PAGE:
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Butts has renovated several units of low-income housing, won contracts to restore landmark Harlem businesses like Small's Paradise and the Renaissance Ballroom, and is also credited with muting community opposition to the construction of a Pathmark supermarket. Some speculate that Butts, who has said he "wrestles with the idea of whether or not to go into politics," has been reinforcing his political connections all along.
"It's a genuine quest," he maintains, "and it looks more and more like I would do it."
On April 12, demonstrators with placards touting "Butts for Congress" and "It's Time for a Change" showed up outside the Sharpton-led community hearing in Harlem. "Whoever did it made Butts look foolish," said a longtime admirer of the minister. "It didn't help Butts at all." A perennially rumored candidate for political office, Butts emphatically denied that he had organized the demonstration or was planning to challenge Rangel, who has been in Congress since 1970.
"Those signs were not mine. Whoever did it was trying to sabotage me," insisted Butts. "Charles Rangel himself knows that I've said when I'm ready to run, before I make a public announcement, I would sit down and tell him first. I'm not going to go out there and plant little bombs near him or try to implicate him in something."
The fact that Butts has not formally announced that he won't challenge Rangel may explain why the issue remains so sensitive to Manhattan borough president C. Virginia Fields and State Senator David Paterson (Basil Paterson's son), who will not challenge Rangel because of their reverence for the elder statesman--although they are waiting in the wings to succeed him when he retires.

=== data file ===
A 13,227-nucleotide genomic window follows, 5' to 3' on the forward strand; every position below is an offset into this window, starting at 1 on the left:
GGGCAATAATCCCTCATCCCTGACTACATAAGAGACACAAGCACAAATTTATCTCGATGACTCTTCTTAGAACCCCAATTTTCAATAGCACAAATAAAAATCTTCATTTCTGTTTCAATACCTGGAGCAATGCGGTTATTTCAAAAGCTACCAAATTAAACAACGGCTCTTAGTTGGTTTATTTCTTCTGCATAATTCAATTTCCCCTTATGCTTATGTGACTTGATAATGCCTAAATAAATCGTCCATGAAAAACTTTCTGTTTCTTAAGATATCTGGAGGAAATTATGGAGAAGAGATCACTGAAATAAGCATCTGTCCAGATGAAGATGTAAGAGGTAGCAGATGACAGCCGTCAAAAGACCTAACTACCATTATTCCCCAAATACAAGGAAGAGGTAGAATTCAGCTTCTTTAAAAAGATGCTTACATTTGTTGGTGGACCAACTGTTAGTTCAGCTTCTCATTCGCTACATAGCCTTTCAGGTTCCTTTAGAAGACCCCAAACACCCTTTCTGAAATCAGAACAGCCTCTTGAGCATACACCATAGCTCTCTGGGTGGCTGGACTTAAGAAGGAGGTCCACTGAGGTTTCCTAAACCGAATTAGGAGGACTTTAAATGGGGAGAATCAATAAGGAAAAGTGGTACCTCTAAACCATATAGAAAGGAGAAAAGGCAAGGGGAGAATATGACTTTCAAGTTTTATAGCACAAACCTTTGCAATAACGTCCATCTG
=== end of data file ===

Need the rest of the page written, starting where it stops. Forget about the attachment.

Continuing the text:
Said one old-guard politician: "I told someone what Butts ought to do is prepare himself, because Charlie will not be running all his life. The people he will be up against are Virginia Fields and David Paterson. Charlie is not his enemy, they are. They are the new generation when Charlie is gone."
"I'm not going to run against Charlie now, but it does look like there is a strong possibility that I would go for the mayor's seat," Butts revealed.
That prospect is seen as a far more serious danger by his opponents. "It's making some folk upset because they think they got some kind of magic hold on who runs for mayor," the minister asserted. "I don't think it's Percy or Charlie. Some people have mentioned some [names] to me, but I'm not interested in dignifying these people by mentioning [their names]."
Some of Butts's allies are not so evasive, and point to the usual suspect--Al Sharpton, whose sights are already locked on the 2001 mayoral race. It's no secret that the frosty relations between the two civil rights leaders grew colder in January after New York magazine juxtaposed their pictures on its cover, posing the question, "Which Would You Choose, Dr. King?" while asserting, "Calvin Butts Challenges the Old Model of Black Leadership in the City."
Saving the Apollo will reflect the real dynamics of uptown's collective political leadership. The theater is "an emotional and geographic anchor for Harlem's primary commercial corridor along 125th Street," declared the accounting firm of Coopers & Lybrand in a 1991 analysis. "Closing . . . the Apollo would be the last nail in the coffin for Harlem's development," the firm warned.
At least Randy Daniels is on record pledging to keep the mecca of black music open. "Let me say unequivocally . . . that New York State will not allow the Apollo to close," Daniels wrote to Sharpton and Reverend Wyatt Tee Walker, who co-chaired the community hearing on the Apollo, which Daniels was advised against attending. "The jobs of Apollo staff will be safe when we make sure that money due the Apollo is paid. We want a license agreement for 'Showtime at the Apollo' that is fair and equitable to the Apollo Theater."
For Daniels's critics, it seemed an odd thing to demand after Charles Rangel, Percy Sutton, and others insisted that the current arrangement produced no income until last year, when the Inner City Theater Group paid the Apollo $250,000. Some politically motivated employees are pushing for Rangel to either seek the remainder of the money reportedly owed to the theater or resign from the foundation. Any solution requires the support of Rangel and Sutton, both of whom Daniels and the Republican interlopers are dubious about embracing.
Research assistance: Linda DiProperzio